In TRANSITIVE AND INTRANSITIVE ENSEMBLES, I explored some of the ways in which various characters did or did not belong to ensembles occupying a work's narrative center. For instance, I regarded Captain America to be the only centric star of CAPTAIN AMERICA CIVIL WAR. while the Avengers and other superheroes were all "guest stars." Yet in AVENGERS: INFINITY WARS, it's not just the Avengers, but most of the heroes, including Doctor Strange and the Guardians of the Galaxy, who provide the ensemble. Only a smattering of goodguy protagonists, like Wong and Nick Fury, don't qualify as members of the centric ensemble, because they function largely as support-cast
This line of thought was designed to cope with the extended casts of multi-character smorgashbords, such as the Jim Starlin mashups that influenced INFINITY WAR. Generally speaking, I think most of these mashups follow the same pattern as INFINITY WAR, with one big exception: CRISIS ON INFINITE EARTHS.
I scanned through the twelve-issue series recently, and found that it was not structured quite the same as the usual superhero smorgasbord. Marvel's competing project of the time, SECRET WARS, included a huge ensemble-cast, most of whom were Marvel's most popular heroes. though as I commented in TRANSITIVE, one of the participants in the "Wars," Lockheed the Dragon, still rated no more than support-cast status.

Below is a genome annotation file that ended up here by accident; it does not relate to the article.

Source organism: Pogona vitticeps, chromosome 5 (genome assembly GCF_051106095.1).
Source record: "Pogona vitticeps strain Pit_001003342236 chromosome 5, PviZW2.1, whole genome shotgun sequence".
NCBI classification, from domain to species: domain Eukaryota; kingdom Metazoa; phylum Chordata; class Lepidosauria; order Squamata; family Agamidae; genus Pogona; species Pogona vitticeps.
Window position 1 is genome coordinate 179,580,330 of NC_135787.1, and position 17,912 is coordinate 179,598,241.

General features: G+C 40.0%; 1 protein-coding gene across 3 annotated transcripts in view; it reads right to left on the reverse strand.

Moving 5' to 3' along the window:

CRISIS, however, was much more ambitious than SECRET WARS, given that it was a sendoff to DC Comics' complicated continuity. Whether for reasons of sentiment or marketing, Wolfman, Perez and whoever else worked behind the scenes attempted to work in not only all the DC heroes being published at the time, but dozens of characters without a current berth, ranging from Rip Hunter Time Master to Detective Chimp. I didn't even attempt to count all of the heroes who participated in the battle against the Anti-Monitor, but it seems obvious that, in order to function as part of the ensemble, a given character would have to "stand out" from the madding crowd.
Some characters are clearly front-and-center. like Superman and his dead cousin.
And the Flash, who also bites the big one here.
But when Wolfman and Perez kill off an almost forgotten western hero, the Nighthawk, within one page, I would have to say that the late, not-great Nighthawk is no more than a guest-star.
Ditto more celebrated heroes who just participate for a panel or two, like the Metal Men.
Even getting a few pages to themselves, as happens with this motley crew (one of whom is the Atomic Knight, an unsuccessful reboot of a John Broome concept), doesn't serve to make the likes of Dolphin and Captain Comet part of the centric ensemble. I seem to remember that Animal-Man (seen there behind Atomic Knight) plays a little more central role in another section, but this raises the question: what criterion here does separate the assembled from the disassembled?
In features with regular characters-- like, say, the MCU's Captain America series-- guest-stars are narratively subordinate to the starring characters. I've made similar arguments in regard to horror-stories, arguing that Doctor Moreau, not his animal-people, is the star of Wells' ISLAND OF DOCTOR MOREAU , while Stevenson's Edward Hyde assumes more narrative importance than his alter ego Henry Jekyll. So clearly, if I were ever moved to list exactly which characters in the compendious CRISIS belonged to the ensemble, I would probably include only those that had a very strong influence upon the outcome of the overall plot.
Not that I anticipate doing so at any near point in the future, though.
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